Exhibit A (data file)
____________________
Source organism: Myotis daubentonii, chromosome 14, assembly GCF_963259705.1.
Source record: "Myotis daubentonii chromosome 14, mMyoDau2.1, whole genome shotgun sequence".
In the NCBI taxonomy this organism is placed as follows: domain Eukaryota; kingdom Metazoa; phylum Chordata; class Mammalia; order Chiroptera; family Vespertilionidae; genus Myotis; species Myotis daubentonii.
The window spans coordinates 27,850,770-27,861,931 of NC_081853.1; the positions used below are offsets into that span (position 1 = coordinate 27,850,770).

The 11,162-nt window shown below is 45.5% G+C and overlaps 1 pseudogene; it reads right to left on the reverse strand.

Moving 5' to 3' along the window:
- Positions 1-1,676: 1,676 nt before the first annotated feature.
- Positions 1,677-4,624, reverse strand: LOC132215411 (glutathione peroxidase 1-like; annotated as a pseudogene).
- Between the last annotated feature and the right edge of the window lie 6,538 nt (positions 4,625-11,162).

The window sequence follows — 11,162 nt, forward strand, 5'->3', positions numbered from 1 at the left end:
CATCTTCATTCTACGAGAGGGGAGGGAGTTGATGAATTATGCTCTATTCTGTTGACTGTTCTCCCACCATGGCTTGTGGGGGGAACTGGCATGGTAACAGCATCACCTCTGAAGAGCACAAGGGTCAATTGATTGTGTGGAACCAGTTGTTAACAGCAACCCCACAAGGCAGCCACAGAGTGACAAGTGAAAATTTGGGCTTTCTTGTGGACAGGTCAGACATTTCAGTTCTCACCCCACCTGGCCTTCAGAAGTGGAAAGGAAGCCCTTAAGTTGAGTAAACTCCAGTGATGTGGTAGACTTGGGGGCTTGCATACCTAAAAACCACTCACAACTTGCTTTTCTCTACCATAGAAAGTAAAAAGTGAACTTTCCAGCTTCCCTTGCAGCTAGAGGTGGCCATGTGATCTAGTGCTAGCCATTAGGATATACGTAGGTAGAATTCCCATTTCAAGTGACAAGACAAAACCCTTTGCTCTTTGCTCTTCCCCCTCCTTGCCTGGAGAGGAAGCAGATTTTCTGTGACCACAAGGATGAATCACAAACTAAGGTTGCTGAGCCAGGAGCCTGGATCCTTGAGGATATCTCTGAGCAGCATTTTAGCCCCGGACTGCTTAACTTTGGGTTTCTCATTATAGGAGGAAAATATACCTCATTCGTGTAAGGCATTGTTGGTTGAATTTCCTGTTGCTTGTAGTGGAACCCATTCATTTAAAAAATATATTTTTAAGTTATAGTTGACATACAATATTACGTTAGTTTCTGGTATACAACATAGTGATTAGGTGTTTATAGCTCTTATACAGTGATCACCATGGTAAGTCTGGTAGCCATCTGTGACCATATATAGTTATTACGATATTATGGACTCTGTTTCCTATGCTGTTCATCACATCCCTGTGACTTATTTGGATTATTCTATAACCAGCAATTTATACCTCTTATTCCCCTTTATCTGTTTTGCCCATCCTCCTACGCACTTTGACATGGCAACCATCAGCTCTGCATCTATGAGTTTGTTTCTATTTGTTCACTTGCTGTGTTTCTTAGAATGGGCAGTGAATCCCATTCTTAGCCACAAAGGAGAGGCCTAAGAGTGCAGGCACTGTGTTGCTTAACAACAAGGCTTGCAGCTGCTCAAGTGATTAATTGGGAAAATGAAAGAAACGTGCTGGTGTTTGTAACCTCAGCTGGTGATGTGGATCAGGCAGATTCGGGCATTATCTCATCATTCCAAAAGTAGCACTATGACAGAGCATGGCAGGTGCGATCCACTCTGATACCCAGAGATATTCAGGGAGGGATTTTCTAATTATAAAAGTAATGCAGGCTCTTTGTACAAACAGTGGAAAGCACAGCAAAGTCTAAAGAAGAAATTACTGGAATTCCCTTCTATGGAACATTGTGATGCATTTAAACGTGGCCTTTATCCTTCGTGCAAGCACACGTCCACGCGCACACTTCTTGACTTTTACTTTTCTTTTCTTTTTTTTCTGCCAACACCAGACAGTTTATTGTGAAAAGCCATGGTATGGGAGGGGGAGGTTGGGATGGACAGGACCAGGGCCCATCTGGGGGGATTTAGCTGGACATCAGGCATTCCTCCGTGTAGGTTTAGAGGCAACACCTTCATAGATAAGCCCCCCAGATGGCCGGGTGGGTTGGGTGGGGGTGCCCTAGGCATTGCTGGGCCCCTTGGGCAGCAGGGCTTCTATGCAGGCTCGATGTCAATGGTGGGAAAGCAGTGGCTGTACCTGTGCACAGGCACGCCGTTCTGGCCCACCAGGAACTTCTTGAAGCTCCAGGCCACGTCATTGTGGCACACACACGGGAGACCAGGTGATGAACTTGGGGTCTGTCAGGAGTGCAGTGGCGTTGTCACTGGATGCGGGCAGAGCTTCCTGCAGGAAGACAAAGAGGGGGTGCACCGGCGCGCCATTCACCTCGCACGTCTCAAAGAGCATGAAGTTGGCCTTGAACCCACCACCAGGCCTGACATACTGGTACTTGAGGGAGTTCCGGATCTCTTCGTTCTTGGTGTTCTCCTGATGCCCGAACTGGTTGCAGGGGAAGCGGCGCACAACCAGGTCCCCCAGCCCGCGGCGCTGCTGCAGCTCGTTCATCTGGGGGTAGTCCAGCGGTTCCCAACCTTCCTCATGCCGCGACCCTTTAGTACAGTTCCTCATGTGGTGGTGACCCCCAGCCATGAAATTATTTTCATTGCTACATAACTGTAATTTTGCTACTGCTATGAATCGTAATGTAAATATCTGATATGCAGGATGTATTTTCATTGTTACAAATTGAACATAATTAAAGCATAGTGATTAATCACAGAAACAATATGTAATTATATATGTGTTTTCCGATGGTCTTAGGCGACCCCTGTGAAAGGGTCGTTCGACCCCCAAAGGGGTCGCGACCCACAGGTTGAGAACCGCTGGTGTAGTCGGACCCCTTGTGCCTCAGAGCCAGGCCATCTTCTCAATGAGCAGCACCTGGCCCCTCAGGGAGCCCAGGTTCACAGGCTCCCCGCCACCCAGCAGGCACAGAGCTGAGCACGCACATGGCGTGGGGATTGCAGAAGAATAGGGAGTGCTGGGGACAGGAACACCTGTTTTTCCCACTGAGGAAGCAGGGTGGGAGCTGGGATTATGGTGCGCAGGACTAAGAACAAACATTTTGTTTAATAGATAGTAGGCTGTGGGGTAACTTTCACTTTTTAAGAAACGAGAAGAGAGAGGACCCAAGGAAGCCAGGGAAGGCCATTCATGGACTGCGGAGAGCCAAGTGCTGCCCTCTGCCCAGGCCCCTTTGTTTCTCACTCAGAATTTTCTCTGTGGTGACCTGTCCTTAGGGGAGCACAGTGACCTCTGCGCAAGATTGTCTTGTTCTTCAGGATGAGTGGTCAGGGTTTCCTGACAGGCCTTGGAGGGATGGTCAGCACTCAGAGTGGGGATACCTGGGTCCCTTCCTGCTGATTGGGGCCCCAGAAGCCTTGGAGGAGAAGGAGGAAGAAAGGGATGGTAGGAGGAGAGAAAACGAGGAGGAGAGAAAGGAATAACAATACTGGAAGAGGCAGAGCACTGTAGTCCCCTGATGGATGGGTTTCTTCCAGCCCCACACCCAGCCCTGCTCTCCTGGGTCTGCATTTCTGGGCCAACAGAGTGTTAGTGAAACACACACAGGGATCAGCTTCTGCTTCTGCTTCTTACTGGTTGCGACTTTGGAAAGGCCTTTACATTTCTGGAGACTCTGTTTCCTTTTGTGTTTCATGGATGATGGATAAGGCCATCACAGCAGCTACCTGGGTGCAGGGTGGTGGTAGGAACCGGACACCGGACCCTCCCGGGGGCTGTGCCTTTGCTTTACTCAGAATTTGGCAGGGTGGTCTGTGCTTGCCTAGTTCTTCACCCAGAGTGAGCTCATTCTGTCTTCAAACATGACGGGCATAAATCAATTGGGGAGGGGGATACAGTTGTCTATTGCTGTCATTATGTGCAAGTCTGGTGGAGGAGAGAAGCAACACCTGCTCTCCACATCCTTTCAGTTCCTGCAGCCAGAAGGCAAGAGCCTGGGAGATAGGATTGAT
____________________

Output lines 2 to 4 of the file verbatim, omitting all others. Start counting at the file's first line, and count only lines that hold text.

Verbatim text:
Source record: "Myotis daubentonii chromosome 14, mMyoDau2.1, whole genome shotgun sequence".
In the NCBI taxonomy this organism is placed as follows: domain Eukaryota; kingdom Metazoa; phylum Chordata; class Mammalia; order Chiroptera; family Vespertilionidae; genus Myotis; species Myotis daubentonii.
The window spans coordinates 27,850,770-27,861,931 of NC_081853.1; the positions used below are offsets into that span (position 1 = coordinate 27,850,770).